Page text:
Call Me Crazy (Or, Actually, Don’t)

crazy? angry? woman Call Me Crazy (Or, Actually, Don't)Killing my entire family never seems like a really good idea, but, there is generally about one day a month when mass murder does start to seem like a viable alternative to folding everyone’s laundry. Again.

In some quarters, this admission would be enough to get me diagnosed with premenstrual dysphoric disorder. Here in reality, though, it’s just a sign that life has tipped into the unmanageable zone and it’s time for a long run outside in the sunshine or an evening out with friends.

PMDD is now listed in the The Diagnostic and Statistical Manual of Mental Disorders as an actual thing, which was probably inevitable, since the pharmaceutical industry was already marketing a drug to treat it. And, of course, there’s a cohort of women who are sure they have it.

I don’t doubt the reality of their symptoms. It seems intuitive to me – having been pregnant, nursed babies and all that – that we experience fluctuations in hormone levels in physical ways. So I’m sure that for some women on the edge of depression, anxiety and exhaustion, a cyclical change in hormones is enough to make their conditions feel that much worse. But, in those very real cases, the issue is not the hormone fluctuation that spikes things into the danger zone; the issue is all the underlying factors that have them so close to the edge to begin with.

In pathologizing the menstrual cycle – rather than, say, a culture that expects women to run themselves ragged as workers and caregivers – we’re missing a huge opportunity. We’re calling women crazy instead of admitting that it’s the demands on women that are, in fact, crazy.

In calling a bad mood PMS or PMDD, we dismiss its underlying causes. Why is that overwhelmed mom being such a bitch? Must be her hormones.

Personally, I’d rather get credit for being a thoughtful, rational creature. I’d like it understood that my moods have actual reasons behind them. If I’m unhappy or tense or angry, I’m willing to own that, to admit to it, and, though I’m still working on perfecting this skill, to ask for the help I need to make things better.

My four year old son is, of all my kids, the most like me. So, in addition to being gorgeous and charming, he is possessed of a nasty little temper. His mad face is serious business. I’ve watched him, as he’s grown from tempestuous toddler (how we all survived those years I don’t really know) into an articulate little boy. I’ve taught him, through grinding, soul-killing repetition, that, even when he is upset, we expect him to use his words. Being his mother has given me plentiful opportunities to practice dealing with bad days. And, because I love him, I can see his tantrums for what they are. They might not be completely rational—dude, you can’t go to that birthday party right now, even though you really, really want to because it’s not happening until next week—but there are always reasons behind them. And when I can stop what I’m doing and respond with compassion, acknowledging all the things—like he’s tired, bored, hungry, sniffly and deeply attached his well-honed sense of order and routine—that are feeding into his meltdown, I can generally help. At the very least, I can make a peanut butter and jelly sandwich for him and pour some milk into his favorite old blue sippy cup.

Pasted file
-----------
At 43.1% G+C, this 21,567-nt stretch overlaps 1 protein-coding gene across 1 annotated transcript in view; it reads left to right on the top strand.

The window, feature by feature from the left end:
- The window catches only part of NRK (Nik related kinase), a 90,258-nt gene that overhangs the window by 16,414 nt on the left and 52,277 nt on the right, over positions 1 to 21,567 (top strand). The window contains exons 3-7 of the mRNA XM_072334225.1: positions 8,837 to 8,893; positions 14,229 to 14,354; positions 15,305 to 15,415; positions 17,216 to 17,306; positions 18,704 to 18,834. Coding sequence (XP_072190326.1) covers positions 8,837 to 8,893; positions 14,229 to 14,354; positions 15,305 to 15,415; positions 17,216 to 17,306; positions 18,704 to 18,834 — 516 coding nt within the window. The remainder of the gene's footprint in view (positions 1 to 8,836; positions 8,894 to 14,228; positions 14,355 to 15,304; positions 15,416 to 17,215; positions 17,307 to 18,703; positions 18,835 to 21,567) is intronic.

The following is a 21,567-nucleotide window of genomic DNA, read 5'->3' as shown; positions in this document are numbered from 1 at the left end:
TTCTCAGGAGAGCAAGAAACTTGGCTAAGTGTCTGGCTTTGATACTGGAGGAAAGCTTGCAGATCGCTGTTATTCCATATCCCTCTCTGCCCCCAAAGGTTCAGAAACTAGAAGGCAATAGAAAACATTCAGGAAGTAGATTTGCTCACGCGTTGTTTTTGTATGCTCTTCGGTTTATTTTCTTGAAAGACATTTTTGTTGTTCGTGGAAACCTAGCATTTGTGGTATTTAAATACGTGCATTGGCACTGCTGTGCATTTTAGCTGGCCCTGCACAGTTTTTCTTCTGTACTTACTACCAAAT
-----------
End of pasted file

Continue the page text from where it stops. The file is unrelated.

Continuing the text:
The lesson I’ve learned from this is that even at our most basic, animal core—those impulses that feel purely biological and involuntary—we are still complex, social creatures. We might react to things in a certain way because we’re chemically hard-wired to do so, but we can transcend those behaviors … IF we have someone’s help in doing so.

Maybe my own equivalent of the blue sippy cup will make things better for a moment so I can regain my composure. (And let’s be clear here, folks, by “blue sippy cup,” I mean “Reidel goblet filled with a nice Pinot Noir.”) Or, maybe there’s some bigger fix needed. Maybe I’ve allowed myself to get too exhausted and I need my husband to take early Saturday morning duty with the kids so I can catch up on sleep. Maybe I need a long day at the office to get control of all the projects approaching deadline. Maybe I need to talk to our nanny about taking on a little extra housework.

I’d like to imagine a world in which, instead of tossing that harried, shopping cart slamming woman a bottle of pills, we find a way to make her life meaningfully better. Not just one week a month. But always. Does she need better child care? More flexible hours at work? An online delivery service?

Or, maybe she just needs everyone else in her house to Pick. Up. His. Own. Damn. Dirty. Socks.

Oh, wait, that’s me.

This post originally appeared on Visit the website for more of Debra’s writing and to connect with her via social media.

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